Albert C. DeCiccio, former Academic Dean of Rivier College in Nashua, N.H.,Named Provost at Southern Vermont College(Bennington, Vt.) — Southern Vermont College has selected Albert C. DeCiccio, the former Academic Dean of Rivier College, a Catholic liberal arts college in Nashua, N.H., to fill the newly created post of Provost. He assumed the position as the college’s Chief Academic Officer on July 7.DeCiccio earned his undergraduate degree at Merrimack College in 1974, his master’s degree in English from SUNY Albany, and his doctorate in English, Rhetoric and Composition from Arizona State University.”In Al DeCiccio, we have found a person with a remarkably wide range of talents,” SVC President Karen Gross said. “In addition to being a true scholar, he is deeply engaged in thinking about pedagogy and creative and thoughtful programmatic development. He is adept at helping others grow and learn, and he believes in small colleges and their capacity to change lives. SVC welcomes him to our community and looks forward to his wisdom, his good humor and his remarkable thoughtfulness. Students, faculty and staff will be enriched by the opportunity to work with him. The search committee, chaired by Professor Tom Redden, are to be commended for their efforts.”President Gross explained that the college replaced the position of Academic Dean with that of Provost in order to emphasize that “academic life is an institution’s primary asset an asset that must be nurtured and fostered each and every day. The chief academic officer must be an institution’s compelling and inspirational voice about the power and capacity of education, and must effectively engage students, faculty and the wider community in the enterprise of education expressed through a vision for the essential value of liberal arts colleges in the 21st century.”As Academic Dean for the past eight years, DeCiccio has been responsible for the development of all graduate and undergraduate liberal arts, sciences and professional studies programs at the 2,070-student college.Of the role of Provost, DeCiccio commented that “the Provost should establish the academic vision of the College for all constituencies, and broadcast that vision in the local civic community and, more nationally, in the higher education community. A Provost is very different from an Academic Dean, who is chiefly concerned with academic affairs and matters involving the faculty.”DeCiccio also explained that he is looking forward to coming to a small, liberal arts college, an environment where, as the first in his family to earn a college degree, he discovered the value of education.”I am a product of the small college, and I have thrived in that environment,” DeCiccio said. “Small, liberal arts colleges are staffed by faculty who love the classroom and the students in it from the first year through the last year. I am so pleased to have the chance to work with faculty who will take their roles seriously in the formation of their students.”Once he’s established in his new role, DeCiccio expects to teach classes himself.”I love to teach writing, fiction, writing center theory, rhetoric,” he said.And what advice does he give to students entering college? “The difference between high school and college is freedom, and the extent that students can negotiate that freedom, they will succeed in college,” he noted. “In high school, one learns how to find answers; in college, one learns how to ask questions.”In his spare time, he enjoys reading, live music, traveling and delving into the history of a place, but he’s also a sports fan.”I was thrilled with the Celtics winning the championship, but one of the great gifts of my life is to have seen the Red Sox win Two World Series,” he said.Founded in 1926, Southern Vermont College offers a career-enhancing liberal arts education with 19 academic degree programs for approximately 450 students. Southern Vermont College recognizes the importance of educating students for the workplace of the twenty-first century and for lives as successful leaders in their communities. The college is accredited by the New England Association of Schools and Colleges.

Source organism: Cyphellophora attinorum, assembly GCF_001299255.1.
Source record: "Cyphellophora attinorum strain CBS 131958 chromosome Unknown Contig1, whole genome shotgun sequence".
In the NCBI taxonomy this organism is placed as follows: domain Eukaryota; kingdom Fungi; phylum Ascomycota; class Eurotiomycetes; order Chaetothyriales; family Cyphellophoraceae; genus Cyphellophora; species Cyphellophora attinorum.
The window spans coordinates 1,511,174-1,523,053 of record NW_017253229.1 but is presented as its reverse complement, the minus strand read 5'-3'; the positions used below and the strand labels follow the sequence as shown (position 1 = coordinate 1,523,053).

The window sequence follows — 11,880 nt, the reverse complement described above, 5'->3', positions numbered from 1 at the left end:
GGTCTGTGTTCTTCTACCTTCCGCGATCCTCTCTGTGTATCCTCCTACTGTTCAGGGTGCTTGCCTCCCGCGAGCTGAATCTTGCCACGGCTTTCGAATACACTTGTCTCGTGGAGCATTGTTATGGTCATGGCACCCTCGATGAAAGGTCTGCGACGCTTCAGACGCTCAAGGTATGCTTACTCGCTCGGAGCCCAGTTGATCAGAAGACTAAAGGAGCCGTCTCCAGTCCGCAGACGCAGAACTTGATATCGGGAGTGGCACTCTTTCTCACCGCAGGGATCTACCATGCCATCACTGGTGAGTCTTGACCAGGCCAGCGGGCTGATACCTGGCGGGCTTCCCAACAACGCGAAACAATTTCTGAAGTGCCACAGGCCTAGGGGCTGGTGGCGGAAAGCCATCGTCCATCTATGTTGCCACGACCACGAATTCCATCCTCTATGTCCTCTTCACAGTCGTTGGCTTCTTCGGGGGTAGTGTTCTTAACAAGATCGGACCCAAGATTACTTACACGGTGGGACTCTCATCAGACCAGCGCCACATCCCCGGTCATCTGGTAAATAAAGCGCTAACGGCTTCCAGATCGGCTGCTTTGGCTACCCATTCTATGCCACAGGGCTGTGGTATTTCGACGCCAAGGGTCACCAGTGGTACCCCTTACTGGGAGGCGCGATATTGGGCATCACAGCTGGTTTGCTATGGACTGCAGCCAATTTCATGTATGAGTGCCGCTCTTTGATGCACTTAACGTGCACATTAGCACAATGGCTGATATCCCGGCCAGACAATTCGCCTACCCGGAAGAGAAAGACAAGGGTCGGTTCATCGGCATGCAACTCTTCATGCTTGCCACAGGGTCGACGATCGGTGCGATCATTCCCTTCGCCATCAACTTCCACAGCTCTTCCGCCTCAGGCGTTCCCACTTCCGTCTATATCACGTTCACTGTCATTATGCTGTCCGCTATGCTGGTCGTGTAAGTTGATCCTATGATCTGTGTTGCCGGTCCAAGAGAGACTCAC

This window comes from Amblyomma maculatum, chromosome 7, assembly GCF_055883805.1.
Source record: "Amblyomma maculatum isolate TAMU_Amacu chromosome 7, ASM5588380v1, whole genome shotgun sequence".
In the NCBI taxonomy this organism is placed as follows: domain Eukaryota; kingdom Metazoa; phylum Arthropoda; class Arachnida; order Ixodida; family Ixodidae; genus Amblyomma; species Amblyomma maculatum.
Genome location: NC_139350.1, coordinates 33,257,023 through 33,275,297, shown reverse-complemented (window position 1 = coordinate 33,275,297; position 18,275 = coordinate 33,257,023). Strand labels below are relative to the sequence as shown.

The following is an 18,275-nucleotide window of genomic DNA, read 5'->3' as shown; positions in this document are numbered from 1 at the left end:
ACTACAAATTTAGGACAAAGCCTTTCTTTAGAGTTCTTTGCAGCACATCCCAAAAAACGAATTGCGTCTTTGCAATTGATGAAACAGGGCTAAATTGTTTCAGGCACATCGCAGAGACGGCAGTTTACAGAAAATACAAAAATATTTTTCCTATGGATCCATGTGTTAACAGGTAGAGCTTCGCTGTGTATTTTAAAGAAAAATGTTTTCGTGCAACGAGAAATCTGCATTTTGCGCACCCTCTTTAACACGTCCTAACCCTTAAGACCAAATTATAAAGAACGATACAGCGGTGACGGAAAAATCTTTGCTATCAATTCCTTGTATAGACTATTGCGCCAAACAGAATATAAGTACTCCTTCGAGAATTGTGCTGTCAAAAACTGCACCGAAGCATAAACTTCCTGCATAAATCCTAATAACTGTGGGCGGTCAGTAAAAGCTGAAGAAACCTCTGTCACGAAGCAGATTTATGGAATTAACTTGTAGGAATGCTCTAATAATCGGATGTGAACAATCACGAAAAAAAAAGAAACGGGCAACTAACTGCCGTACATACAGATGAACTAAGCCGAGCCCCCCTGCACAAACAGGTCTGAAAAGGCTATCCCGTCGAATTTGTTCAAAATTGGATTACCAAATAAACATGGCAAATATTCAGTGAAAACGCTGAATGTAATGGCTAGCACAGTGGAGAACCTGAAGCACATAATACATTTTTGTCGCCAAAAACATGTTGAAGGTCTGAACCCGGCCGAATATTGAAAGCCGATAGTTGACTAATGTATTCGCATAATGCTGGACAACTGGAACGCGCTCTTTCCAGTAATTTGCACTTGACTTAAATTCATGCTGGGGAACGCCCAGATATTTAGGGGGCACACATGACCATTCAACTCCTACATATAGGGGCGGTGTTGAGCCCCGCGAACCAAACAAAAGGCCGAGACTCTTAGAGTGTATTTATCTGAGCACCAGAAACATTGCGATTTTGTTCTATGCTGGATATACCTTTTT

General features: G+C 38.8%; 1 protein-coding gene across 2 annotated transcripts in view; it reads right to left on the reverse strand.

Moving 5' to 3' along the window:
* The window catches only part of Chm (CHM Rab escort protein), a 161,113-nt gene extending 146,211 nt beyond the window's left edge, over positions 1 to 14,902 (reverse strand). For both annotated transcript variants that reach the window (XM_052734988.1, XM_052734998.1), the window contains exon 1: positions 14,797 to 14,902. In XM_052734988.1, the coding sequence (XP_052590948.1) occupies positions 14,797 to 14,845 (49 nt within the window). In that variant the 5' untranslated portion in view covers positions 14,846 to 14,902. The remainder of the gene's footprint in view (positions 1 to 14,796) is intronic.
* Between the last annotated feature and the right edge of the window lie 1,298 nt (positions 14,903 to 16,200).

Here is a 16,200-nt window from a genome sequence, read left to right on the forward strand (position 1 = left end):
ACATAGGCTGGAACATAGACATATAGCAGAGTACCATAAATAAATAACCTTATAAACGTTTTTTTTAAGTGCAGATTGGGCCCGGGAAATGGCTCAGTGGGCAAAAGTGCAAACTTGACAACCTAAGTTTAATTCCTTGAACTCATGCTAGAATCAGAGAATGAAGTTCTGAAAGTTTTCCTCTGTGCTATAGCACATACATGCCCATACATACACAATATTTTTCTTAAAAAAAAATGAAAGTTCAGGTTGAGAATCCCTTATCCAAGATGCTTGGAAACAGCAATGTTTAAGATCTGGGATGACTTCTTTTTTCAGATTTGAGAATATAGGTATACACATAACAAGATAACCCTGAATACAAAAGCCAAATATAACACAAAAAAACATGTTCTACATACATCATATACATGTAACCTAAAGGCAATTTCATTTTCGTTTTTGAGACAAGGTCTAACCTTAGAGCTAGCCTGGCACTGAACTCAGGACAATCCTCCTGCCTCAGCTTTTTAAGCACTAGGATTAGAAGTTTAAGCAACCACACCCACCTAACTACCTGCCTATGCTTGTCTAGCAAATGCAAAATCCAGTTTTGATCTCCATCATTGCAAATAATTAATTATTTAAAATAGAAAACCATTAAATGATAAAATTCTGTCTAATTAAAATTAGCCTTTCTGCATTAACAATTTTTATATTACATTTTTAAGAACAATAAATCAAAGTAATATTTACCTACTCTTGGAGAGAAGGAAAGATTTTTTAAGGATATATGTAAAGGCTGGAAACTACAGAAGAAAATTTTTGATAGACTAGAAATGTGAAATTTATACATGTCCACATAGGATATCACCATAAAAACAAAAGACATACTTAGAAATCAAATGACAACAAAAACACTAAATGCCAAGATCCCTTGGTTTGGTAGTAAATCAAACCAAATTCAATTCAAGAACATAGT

Investment returns generated by Finland’s earnings-related pension funds in the first half of this year were just above zero, thanks to a positive second quarter, according to Finnish pensions alliance TELA.But near-zero returns for the world’s largest pension funds last year reveal the difficulties in the global investment environment, the organisation said.TELA published data showing that the investment return on Finnish earnings-related pension assets was 0.3% in nominal terms in the first six months of the year.Despite the positive return trend in the second quarter, “modest returns” in the first quarter means the figures for the first half were only slightly positive, it said in the statistical analysis. Earnings-related pension assets totalled about €180.3bn at the end of June, lower than the level reported for the same point last year of €182.9bn, even though TELA said the value of the assets had risen by €2.4bn during the second quarter of this year.TELA analyst Peter Halonen said the situation on the financial markets improved slightly during the second quarter, as central banks continued monetary policy measures to stimulate the economy and reasonably good financial figures were published – in the US and China, for example.“On the other hand,” he said, “the stimulating monetary policy and the resulting low interest rates have kept the investment environment challenging, especially for fixed income investments.“Brexit, in turn, hit equities particularly hard during the second quarter and has increased both economic and political uncertainty.”Returns on earnings-related pension assets in Finland in 2015, however, beat returns produced by big pension funds in other countries, TELA said.But it warned that these weak investment results by the big funds indicated how tough the environment was.Halonen said: “Last year, the returns of the world’s largest pension funds – for instance, in Japan, Norway, the Netherlands and the US – were around zero.“This reflects the difficulties in the global market situation; we operate in the same investment environment.”However, he added that Finnish pension insurers were constantly striving to seek new, profitable investments.“For as long as the return on investments exceeds the growth rate of the wages and salaries sum in the long term, it pays to invest pension assets and to cover some pensions with the returns yielded by the investments,” Halonen said.At the end of June, the proportion of earnings-related pension assets invested in equities and equity-like instruments stood at around 46.3%, or €83.6bn in absolute terms, down from 46.3% at the end of June 2015.Fixed income investments accounted for about €81.9bn, or 45.4%, up from 42.7% at the same point last year, while real estate investments totalled €14.9bn, equating to an 8.3% overall allocation, down from 9.4% 12 months earlier.TELA’s analysis takes in data on the investment of statutory earnings-related pension assets made by pension insurance companies, industry-wide pension funds, company pension funds, the pension liability fund for the employees of the Social Insurance Institution, Keva, the Central Church Fund, the Farmers’ Social Insurance Institution, the Seafarer’s Pension Fund (MEK), the Pension Institution of the Bank of Finland and the State Pension Fund (VER).